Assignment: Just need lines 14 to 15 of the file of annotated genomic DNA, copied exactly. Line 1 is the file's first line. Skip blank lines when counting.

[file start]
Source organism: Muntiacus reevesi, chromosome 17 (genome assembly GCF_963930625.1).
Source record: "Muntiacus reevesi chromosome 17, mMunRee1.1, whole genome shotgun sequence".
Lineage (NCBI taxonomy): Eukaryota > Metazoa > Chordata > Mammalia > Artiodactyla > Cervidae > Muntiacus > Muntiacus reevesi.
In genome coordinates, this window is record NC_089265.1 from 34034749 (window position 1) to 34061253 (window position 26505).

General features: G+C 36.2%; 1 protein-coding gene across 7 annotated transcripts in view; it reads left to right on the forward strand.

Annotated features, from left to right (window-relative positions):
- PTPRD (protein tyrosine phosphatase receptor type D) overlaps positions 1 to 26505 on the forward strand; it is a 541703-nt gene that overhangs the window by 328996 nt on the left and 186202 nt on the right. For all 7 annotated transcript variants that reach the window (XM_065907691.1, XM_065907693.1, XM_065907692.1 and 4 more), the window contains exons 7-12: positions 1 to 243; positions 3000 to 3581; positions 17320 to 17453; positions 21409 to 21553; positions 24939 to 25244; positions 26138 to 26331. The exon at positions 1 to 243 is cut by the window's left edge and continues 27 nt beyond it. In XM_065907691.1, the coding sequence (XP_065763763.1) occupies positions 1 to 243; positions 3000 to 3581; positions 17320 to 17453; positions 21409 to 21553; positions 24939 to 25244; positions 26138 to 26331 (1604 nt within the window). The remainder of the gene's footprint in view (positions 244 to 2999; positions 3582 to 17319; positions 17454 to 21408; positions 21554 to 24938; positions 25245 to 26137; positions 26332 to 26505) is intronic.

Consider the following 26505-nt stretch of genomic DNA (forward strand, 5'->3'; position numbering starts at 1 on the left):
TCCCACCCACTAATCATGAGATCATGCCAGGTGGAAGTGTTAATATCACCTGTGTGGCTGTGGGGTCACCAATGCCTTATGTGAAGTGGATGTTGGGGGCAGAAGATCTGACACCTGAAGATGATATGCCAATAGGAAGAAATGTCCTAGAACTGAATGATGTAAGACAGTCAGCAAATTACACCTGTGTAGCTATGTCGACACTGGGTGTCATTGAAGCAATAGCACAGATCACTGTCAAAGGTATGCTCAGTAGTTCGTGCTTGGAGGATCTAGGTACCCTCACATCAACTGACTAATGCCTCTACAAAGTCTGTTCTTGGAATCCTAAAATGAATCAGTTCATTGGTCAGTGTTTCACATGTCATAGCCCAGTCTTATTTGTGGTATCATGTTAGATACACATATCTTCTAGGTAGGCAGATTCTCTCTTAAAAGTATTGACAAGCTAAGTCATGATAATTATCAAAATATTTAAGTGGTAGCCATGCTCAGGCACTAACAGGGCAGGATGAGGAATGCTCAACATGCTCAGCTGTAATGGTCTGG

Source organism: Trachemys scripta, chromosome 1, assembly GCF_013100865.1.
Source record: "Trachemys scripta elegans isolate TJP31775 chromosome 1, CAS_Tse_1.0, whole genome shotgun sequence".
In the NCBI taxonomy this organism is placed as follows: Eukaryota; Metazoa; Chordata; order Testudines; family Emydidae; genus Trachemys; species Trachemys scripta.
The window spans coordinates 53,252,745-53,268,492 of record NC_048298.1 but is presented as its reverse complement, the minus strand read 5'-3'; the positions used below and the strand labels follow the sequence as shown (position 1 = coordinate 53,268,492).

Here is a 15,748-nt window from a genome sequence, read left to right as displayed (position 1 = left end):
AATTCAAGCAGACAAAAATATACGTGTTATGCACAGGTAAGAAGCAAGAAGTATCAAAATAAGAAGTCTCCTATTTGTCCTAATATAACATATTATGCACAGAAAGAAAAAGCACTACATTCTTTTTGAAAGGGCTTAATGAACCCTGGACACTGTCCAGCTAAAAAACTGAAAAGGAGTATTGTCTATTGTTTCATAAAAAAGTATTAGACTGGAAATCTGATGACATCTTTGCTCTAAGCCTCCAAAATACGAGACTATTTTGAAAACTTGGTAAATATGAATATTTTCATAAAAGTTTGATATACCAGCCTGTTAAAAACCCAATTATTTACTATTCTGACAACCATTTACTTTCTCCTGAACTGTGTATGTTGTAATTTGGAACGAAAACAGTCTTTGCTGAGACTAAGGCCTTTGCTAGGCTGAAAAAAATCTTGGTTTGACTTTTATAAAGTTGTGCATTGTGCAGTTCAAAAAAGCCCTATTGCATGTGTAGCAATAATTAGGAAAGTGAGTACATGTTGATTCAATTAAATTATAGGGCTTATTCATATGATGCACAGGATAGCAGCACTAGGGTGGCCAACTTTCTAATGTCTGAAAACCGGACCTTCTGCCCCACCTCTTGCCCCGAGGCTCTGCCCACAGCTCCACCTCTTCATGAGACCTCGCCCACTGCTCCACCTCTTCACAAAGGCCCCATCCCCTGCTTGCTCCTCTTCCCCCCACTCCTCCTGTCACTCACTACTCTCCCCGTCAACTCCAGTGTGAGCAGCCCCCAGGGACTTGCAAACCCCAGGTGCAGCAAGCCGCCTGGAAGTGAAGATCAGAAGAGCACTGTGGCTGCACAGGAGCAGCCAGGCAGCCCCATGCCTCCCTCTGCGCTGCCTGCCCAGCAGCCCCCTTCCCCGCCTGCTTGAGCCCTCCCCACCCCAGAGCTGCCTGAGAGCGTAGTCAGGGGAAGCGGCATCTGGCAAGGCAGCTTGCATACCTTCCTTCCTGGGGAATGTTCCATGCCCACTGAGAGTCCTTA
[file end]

Here is a 15,748-nt window from a genome sequence, read left to right as displayed (position 1 = left end):
AATTCAAGCAGACAAAAATATACGTGTTATGCACAGGTAAGAAGCAAGAAGTATCAAAATAAGAAGTCTCCTATTTGTCCTAATATAACATATTATGCACAGAAAGAAAAAGCACTACATTCTTTTTGAAAGGGCTTAATGAACCCTGGACACTGTCCAGCTAAAAAACTGAAAAGGAGTATTGTCTATTGTTTCATAAAAAAGTATTAGACTGGAAATCTGATGACATCTTTGCTCTAAGCCTCCAAAATACGAGACTATTTTGAAAACTTGGTAAATATGAATATTTTCATAAAAGTTTGATATACCAGCCTGTTAAAAACCCAATTATTTACTATTCTGACAACCATTTACTTTCTCCTGAACTGTGTATGTTGTAATTTGGAACGAAAACAGTCTTTGCTGAGACTAAGGCCTTTGCTAGGCTGAAAAAAATCTTGGTTTGACTTTTATAAAGTTGTGCATTGTGCAGTTCAAAAAAGCCCTATTGCATGTGTAGCAATAATTAGGAAAGTGAGTACATGTTGATTCAATTAAATTATAGGGCTTATTCATATGATGCACAGGATAGCAGCACTAGGGTGGCCAACTTTCTAATGTCTGAAAACCGGACCTTCTGCCCCACCTCTTGCCCCGAGGCTCTGCCCACAGCTCCACCTCTTCATGAGACCTCGCCCACTGCTCCACCTCTTCACAAAGGCCCCATCCCCTGCTTGCTCCTCTTCCCCCCACTCCTCCTGTCACTCACTACTCTCCCCGTCAACTCCAGTGTGAGCAGCCCCCAGGGACTTGCAAACCCCAGGTGCAGCAAGCCGCCTGGAAGTGAAGATCAGAAGAGCACTGTGGCTGCACAGGAGCAGCCAGGCAGCCCCATGCCTCCCTCTGCGCTGCCTGCCCAGCAGCCCCCTTCCCCGCCTGCTTGAGCCCTCCCCACCCCAGAGCTGCCTGAGAGCGTAGTCAGGGGAAGCGGCATCTGGCAAGGCAGCTTGCATACCTTCCTTCCTGGGGAATGTTCCATGCCCACTGAGAGTCCTTA